unexpectedly, my role-playing buddies and I had discovered ZOMBIEPOCALYPSE. Except it wasn't really ZOMBIEPOCALYPSE, not yet. Back then, it was just Dungeons & Dragons (tm) with zombie-flair. But from such small beginnings...
After our initial foray into the world of the ravenous undead, our gang returned to our regular hacking-n-slashing; raiding dungeons, killing evil wizards, that sort of thing. It was as if the great Zombie attack had never happened (in fact, because that adventure had been so deadly and so many player characters died, we all unanimously agreed afterwards that it didn't really happen and the official story of our campaign resumed from just before the zombies emerged). But regardless of the canonicity of the adventure, we all agreed it had been a great deal of fun.
So much fun, in fact, that we did it again the next Halloween. And the one after that, and then again after that, and so on. "The Zombie Game" became a yearly tradition for us; a one-off unofficial adventure where we all had fun slaughtering zombies - and as much fun as we watched them slay our characters.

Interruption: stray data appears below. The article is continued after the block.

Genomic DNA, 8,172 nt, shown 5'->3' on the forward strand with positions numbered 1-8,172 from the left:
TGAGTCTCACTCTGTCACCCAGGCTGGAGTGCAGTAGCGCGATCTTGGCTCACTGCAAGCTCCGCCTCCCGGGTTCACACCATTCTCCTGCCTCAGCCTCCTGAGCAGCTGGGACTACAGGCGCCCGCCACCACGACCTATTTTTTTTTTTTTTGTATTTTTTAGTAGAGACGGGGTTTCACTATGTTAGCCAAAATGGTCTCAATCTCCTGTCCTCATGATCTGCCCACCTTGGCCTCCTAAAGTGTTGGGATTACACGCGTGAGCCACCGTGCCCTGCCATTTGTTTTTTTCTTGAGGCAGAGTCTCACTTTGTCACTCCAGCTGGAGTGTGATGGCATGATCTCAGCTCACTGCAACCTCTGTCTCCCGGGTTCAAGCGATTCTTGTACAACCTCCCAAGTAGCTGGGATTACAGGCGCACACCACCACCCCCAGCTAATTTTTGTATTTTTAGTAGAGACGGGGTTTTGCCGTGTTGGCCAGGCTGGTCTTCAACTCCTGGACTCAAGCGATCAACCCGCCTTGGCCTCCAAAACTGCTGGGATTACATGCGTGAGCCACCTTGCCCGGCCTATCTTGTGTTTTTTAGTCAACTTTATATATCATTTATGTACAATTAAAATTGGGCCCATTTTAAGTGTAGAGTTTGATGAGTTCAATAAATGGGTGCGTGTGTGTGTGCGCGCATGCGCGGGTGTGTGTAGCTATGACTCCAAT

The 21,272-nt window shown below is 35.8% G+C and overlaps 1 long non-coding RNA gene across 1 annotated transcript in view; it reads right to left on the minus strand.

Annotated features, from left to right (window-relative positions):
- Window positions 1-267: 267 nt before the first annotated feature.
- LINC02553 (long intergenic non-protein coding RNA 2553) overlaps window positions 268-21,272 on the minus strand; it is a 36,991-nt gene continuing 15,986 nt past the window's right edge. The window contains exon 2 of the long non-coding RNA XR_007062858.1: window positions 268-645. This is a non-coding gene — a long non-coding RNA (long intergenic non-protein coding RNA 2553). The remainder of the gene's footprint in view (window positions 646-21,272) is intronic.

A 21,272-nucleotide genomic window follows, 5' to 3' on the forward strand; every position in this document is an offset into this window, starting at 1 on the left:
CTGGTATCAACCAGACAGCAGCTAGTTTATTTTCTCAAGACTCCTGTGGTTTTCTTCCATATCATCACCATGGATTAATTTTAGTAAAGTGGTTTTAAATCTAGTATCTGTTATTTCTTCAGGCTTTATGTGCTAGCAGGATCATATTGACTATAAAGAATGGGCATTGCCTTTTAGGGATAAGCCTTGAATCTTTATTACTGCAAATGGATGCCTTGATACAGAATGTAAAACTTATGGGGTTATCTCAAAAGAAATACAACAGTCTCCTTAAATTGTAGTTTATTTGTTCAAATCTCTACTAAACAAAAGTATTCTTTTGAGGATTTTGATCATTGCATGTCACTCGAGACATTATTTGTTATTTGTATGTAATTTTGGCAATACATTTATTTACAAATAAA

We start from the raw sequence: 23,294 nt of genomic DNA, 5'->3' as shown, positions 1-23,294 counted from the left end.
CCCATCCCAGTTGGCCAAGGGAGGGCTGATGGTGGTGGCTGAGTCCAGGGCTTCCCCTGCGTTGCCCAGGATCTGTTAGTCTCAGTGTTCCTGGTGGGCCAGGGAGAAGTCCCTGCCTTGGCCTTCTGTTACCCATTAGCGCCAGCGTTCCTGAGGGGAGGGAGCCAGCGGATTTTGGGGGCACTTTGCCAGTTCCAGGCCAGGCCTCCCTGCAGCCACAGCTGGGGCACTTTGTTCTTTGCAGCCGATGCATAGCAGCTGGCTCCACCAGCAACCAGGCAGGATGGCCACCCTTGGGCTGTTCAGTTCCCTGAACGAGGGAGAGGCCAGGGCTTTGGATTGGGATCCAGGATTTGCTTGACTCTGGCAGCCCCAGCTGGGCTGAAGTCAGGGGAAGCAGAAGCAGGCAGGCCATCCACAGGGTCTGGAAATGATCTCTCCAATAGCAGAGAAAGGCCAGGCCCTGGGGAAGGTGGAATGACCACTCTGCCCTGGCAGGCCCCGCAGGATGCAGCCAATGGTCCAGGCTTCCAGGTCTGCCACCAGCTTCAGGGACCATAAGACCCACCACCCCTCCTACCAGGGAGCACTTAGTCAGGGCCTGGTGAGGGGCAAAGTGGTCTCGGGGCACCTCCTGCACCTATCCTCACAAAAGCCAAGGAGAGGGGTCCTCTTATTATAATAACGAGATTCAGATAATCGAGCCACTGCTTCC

But as time passed, our yearly Zombie Game became increasingly distant from our main campaign. First to go were our characters, as the players took the opportunity to use create (and lose) all new heroes. Next, the setting shifted from the magical realms of D&D to the more familiar haunts of our own world. And finally, the very rules that made up the game began to change. Because our characters died so quickly (and D&D character creation was so tedious), we started by simplifying that. We dropped unused rules, such as the now-superfluous magic system. We simplified the combat to reduce the number of die rolls (a necessity for the Dungeon Master, who often had dozens of undead monsters in any combat). Our game was gradually becoming less Dungeons and Dragons and, step-by-step, turning into something new and unique. It was becoming ZOMBIEPOCALYPSE.